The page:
Deeply Problematic: Wendy Garland dies after abuse and neglect from family

The death of Wendy Garland is horrific. Her abuse went unnoticed, unchecked because of ableism: societal devaluation of people with disabilities and misplaced trust in abled family members. Garland’s death is a direct result of abuse on the part of her caregivers, the people in her life that some want to canonize and position as her selfless saviors. Parents, partners, siblings and other folks taking care of persons with disabilities can be wonderful, but they are not necessarily helpful: they can hinder, they can neglect, they can abuse, they can hurt, they can kill.

If you’re on Delicious, feel free to tag entries ‘disfem’ or ‘disfeminists,’ or ‘for:feminists’ to bring them to our attention! Link recommendations can also be emailed to recreading[@]disabledfeminists[.]com

Investigating Disability Hate Crimes in the United Kingdom

The Equality and Human Rights Commission (EHRC) recently announced that it is conducting an inquiry into disability hate crimes, on the basis of research demonstrating that people with disabilities are much more likely to experience hate crimes than nondisabled people. There have been several high profile cases of bullying and abuse leading to deaths in the UK that have attracted public attention in recent years; I see a lot of articles citing the Fiona Pilkington case, where a woman killed herself and her daughter after prolonged inaction on clearly documented abuse.

According to a report  issued by the EHRC (I can only find a .pdf version, unfortunately), disabled persons in Britain are four times more likely to experience violence than other people, and the likelihood of experiencing violence goes up for people with intellectual disabilities and mental illness. Almost half of the people involved in the study reported experiences of abuse. In a statement on the report, the EHRC says:

It is not the disabled person who creates their own oppression. It is others. As Sir Ken Macdonald so eloquently argued in one of his final speeches as Director of Public Prosecutions, we must overcome a prevailing assumption that it is disabled people’s intrinsic vulnerability which explains the risk they face – an assumption unsupported by evidence. At best, this had led to protectionism, constraining rather than expanding the individual freedom and opportunity which greater safety and security should provide. Only by extending the same expectations of safety and security to disabled people as to everyone else can we truly come to address the deficits in our current approach and wake up to the need to act. (source)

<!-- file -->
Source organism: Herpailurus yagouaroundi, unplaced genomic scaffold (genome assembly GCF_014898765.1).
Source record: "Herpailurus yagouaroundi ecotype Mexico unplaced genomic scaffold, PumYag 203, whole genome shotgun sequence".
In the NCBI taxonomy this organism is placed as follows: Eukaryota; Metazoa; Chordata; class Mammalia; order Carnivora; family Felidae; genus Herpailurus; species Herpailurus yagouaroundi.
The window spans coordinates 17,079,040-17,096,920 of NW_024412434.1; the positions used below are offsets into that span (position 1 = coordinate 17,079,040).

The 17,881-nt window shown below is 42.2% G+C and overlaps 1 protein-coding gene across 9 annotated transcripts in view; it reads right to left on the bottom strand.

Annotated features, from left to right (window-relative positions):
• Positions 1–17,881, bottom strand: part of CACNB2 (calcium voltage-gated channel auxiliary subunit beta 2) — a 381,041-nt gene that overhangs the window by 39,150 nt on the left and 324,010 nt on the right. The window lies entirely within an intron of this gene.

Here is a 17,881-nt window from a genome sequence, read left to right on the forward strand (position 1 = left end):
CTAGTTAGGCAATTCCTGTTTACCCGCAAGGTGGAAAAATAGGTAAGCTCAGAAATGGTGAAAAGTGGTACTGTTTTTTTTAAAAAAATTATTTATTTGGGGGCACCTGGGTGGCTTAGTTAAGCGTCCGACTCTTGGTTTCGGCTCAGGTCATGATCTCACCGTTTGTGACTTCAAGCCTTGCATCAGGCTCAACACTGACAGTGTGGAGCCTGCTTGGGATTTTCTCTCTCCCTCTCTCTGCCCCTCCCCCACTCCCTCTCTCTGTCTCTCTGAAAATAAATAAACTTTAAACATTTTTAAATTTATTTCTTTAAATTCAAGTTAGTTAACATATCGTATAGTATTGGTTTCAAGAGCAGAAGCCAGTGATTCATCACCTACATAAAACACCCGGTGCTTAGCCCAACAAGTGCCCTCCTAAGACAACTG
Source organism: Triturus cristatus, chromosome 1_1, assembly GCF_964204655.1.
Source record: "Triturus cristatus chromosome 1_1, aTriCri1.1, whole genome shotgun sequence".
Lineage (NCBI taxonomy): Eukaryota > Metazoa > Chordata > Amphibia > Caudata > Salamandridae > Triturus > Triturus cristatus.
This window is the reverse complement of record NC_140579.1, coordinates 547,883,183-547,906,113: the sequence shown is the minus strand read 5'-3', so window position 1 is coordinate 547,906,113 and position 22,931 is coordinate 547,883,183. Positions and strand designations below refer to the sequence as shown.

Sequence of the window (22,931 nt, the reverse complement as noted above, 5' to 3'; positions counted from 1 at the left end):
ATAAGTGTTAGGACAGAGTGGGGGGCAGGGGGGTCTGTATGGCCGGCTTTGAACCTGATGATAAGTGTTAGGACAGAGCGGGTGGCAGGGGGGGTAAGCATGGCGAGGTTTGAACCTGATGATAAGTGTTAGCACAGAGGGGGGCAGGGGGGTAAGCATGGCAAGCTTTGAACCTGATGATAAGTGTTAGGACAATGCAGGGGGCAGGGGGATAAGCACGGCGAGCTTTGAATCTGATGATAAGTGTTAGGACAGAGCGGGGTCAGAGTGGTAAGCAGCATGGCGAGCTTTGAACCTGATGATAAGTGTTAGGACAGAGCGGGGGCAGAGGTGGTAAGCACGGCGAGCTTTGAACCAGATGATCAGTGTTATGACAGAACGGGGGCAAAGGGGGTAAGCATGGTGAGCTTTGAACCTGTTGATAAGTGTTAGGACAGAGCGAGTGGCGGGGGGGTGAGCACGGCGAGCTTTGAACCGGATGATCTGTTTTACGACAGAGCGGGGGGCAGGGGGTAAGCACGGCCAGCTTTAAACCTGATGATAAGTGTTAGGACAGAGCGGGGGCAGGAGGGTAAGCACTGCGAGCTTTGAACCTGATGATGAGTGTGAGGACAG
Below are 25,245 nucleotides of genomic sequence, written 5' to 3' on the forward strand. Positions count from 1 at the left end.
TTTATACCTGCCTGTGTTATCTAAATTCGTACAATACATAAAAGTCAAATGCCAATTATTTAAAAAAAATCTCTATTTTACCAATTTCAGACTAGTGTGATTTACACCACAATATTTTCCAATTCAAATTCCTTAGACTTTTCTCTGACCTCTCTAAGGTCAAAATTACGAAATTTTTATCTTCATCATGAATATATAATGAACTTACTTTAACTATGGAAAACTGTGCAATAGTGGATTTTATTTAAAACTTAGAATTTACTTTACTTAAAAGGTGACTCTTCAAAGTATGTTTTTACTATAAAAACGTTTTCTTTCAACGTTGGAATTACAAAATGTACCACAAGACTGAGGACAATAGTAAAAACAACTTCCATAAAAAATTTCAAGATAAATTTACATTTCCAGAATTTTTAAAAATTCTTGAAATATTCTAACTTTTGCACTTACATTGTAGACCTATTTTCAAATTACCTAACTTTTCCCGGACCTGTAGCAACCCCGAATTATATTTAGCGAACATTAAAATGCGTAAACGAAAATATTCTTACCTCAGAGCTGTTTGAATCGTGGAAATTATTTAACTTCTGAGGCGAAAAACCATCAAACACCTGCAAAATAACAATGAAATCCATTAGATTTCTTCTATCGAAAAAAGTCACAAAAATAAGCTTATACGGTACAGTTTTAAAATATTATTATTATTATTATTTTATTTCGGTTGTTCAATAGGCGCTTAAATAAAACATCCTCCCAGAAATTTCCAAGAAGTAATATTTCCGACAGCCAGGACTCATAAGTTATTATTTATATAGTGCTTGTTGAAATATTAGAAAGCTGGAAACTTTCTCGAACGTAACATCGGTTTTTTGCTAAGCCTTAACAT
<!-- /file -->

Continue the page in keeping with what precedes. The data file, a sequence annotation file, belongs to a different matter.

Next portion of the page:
The new inquiry is designed to gather more information about harassment and abuse experienced by people with disabilities and what kind of support is being provided when people report it. Poor statistics are maintained on disability hate crimes and the EHRC is also concerned that a lot of abuse is going unreported. There are significant complications when it comes to reporting abuse; what do you do, for example, when your abuser is your caregiver? What do you do when you are not provided with tools for reporting? What do you do when you don’t recognise what is happening as abuse because you haven’t been given information about the dynamics of abuse and harassment and it’s all you’ve ever known? What do you do when the people you are told to report to choose to ignore your reports or claim that there is nothing they can do?

I’m hoping that it will lead to some recommendations designed to combat harassment and abuse, and subsequent action on those recommendations. It’s easy to make statements and write reports about what should be done, but it’s harder to put these things into action. Full integration into society requires being treated like we belong there, and thus far, performance on the part of public servants who are supposed to be ensuring our safety and security has been unimpressive: